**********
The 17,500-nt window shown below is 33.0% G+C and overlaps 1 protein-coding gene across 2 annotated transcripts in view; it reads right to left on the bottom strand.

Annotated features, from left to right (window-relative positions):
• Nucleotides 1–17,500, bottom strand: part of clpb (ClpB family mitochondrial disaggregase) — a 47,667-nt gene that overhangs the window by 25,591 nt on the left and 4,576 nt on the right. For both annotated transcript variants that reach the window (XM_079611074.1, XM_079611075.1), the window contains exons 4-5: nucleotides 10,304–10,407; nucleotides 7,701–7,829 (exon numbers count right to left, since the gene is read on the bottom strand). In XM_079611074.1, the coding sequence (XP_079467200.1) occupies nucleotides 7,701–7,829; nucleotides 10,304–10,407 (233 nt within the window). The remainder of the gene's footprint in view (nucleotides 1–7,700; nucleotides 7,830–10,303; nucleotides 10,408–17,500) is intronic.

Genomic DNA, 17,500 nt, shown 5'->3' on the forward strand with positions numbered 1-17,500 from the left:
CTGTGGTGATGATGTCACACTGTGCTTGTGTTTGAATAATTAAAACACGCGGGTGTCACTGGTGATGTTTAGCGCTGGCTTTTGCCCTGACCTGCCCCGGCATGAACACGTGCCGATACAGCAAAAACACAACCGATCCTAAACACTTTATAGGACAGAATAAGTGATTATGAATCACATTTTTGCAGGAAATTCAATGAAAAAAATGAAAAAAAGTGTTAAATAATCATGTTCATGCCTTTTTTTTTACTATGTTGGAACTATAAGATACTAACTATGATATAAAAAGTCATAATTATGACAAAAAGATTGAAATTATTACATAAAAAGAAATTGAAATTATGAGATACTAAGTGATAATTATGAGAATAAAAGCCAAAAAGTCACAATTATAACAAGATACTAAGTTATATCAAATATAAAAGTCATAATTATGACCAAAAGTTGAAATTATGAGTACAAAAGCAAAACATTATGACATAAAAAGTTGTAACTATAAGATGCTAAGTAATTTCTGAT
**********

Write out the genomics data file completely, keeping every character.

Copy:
The 17,500-nt window shown below is 33.0% G+C and overlaps 1 protein-coding gene across 2 annotated transcripts in view; it reads right to left on the bottom strand.

Annotated features, from left to right (window-relative positions):
• Nucleotides 1–17,500, bottom strand: part of clpb (ClpB family mitochondrial disaggregase) — a 47,667-nt gene that overhangs the window by 25,591 nt on the left and 4,576 nt on the right. For both annotated transcript variants that reach the window (XM_079611074.1, XM_079611075.1), the window contains exons 4-5: nucleotides 10,304–10,407; nucleotides 7,701–7,829 (exon numbers count right to left, since the gene is read on the bottom strand). In XM_079611074.1, the coding sequence (XP_079467200.1) occupies nucleotides 7,701–7,829; nucleotides 10,304–10,407 (233 nt within the window). The remainder of the gene's footprint in view (nucleotides 1–7,700; nucleotides 7,830–10,303; nucleotides 10,408–17,500) is intronic.

Genomic DNA, 17,500 nt, shown 5'->3' on the forward strand with positions numbered 1-17,500 from the left:
CTGTGGTGATGATGTCACACTGTGCTTGTGTTTGAATAATTAAAACACGCGGGTGTCACTGGTGATGTTTAGCGCTGGCTTTTGCCCTGACCTGCCCCGGCATGAACACGTGCCGATACAGCAAAAACACAACCGATCCTAAACACTTTATAGGACAGAATAAGTGATTATGAATCACATTTTTGCAGGAAATTCAATGAAAAAAATGAAAAAAAGTGTTAAATAATCATGTTCATGCCTTTTTTTTTACTATGTTGGAACTATAAGATACTAACTATGATATAAAAAGTCATAATTATGACAAAAAGATTGAAATTATTACATAAAAAGAAATTGAAATTATGAGATACTAAGTGATAATTATGAGAATAAAAGCCAAAAAGTCACAATTATAACAAGATACTAAGTTATATCAAATATAAAAGTCATAATTATGACCAAAAGTTGAAATTATGAGTACAAAAGCAAAACATTATGACATAAAAAGTTGTAACTATAAGATGCTAAGTAATTTCTGAT